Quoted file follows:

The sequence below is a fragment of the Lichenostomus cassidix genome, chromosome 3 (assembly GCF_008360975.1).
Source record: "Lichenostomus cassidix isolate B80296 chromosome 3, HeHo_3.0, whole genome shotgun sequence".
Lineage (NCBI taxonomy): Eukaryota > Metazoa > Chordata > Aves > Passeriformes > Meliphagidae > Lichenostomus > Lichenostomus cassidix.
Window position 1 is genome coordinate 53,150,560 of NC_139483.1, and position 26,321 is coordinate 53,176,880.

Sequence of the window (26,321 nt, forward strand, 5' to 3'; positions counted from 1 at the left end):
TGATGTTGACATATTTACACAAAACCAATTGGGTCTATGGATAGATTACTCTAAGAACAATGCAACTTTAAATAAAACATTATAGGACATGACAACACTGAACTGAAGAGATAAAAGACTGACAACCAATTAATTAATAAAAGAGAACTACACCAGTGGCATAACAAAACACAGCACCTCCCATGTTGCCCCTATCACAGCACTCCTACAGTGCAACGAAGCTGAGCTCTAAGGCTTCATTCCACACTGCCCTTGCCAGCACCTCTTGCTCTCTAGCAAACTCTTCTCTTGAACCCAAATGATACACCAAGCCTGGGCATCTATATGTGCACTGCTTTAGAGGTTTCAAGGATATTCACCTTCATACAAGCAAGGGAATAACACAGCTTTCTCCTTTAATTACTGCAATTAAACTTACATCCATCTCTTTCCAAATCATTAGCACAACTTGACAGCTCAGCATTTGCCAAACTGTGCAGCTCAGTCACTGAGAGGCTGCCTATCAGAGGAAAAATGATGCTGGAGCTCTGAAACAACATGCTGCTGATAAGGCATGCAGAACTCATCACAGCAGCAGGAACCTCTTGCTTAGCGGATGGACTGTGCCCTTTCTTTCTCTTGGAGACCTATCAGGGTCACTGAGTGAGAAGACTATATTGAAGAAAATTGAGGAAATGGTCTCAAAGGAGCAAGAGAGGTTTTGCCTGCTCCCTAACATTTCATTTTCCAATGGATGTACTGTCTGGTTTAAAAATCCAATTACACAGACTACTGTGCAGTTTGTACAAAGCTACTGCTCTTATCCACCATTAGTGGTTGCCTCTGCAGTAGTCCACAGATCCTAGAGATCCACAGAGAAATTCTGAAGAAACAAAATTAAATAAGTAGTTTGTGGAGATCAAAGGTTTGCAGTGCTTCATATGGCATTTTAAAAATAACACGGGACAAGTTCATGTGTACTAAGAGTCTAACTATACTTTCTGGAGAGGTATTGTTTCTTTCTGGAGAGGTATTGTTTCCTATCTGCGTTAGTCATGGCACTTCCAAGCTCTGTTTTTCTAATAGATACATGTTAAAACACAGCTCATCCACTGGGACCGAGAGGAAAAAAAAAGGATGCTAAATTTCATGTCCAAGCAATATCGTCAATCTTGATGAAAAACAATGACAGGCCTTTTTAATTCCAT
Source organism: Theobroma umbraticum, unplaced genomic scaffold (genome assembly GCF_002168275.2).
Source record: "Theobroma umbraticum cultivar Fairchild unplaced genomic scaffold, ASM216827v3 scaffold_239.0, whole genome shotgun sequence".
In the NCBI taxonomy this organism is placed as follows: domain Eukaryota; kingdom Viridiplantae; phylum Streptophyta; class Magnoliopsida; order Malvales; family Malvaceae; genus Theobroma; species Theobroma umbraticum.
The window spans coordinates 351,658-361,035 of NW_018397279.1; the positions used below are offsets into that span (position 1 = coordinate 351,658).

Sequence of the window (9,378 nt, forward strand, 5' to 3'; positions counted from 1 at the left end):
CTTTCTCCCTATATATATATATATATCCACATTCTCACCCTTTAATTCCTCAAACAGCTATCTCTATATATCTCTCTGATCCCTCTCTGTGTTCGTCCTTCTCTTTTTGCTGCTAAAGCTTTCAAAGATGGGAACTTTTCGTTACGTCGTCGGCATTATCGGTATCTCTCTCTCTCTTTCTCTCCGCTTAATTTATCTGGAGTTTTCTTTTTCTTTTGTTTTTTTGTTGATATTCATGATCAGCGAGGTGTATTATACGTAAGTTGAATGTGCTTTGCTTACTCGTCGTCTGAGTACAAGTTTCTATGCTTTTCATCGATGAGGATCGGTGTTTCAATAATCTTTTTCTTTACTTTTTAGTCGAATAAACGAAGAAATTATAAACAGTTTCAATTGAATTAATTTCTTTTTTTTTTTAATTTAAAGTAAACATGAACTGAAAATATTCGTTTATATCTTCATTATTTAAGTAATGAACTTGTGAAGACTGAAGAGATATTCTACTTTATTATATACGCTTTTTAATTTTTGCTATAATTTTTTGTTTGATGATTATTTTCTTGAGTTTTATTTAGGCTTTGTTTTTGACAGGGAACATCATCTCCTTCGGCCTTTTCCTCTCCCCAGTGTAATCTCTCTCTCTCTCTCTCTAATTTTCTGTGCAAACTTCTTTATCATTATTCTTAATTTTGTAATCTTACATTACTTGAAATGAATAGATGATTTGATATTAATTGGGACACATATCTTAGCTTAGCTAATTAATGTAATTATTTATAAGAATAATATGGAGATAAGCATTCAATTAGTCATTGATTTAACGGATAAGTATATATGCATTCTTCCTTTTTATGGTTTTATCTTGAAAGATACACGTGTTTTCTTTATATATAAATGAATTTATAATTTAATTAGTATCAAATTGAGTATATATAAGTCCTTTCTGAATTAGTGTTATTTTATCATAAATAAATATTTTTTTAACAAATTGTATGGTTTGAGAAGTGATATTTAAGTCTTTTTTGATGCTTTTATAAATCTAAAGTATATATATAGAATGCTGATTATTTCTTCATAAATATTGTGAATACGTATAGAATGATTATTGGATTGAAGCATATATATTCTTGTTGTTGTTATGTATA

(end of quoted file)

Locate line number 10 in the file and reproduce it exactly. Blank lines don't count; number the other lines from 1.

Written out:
The window spans coordinates 351,658-361,035 of NW_018397279.1; the positions used below are offsets into that span (position 1 = coordinate 351,658).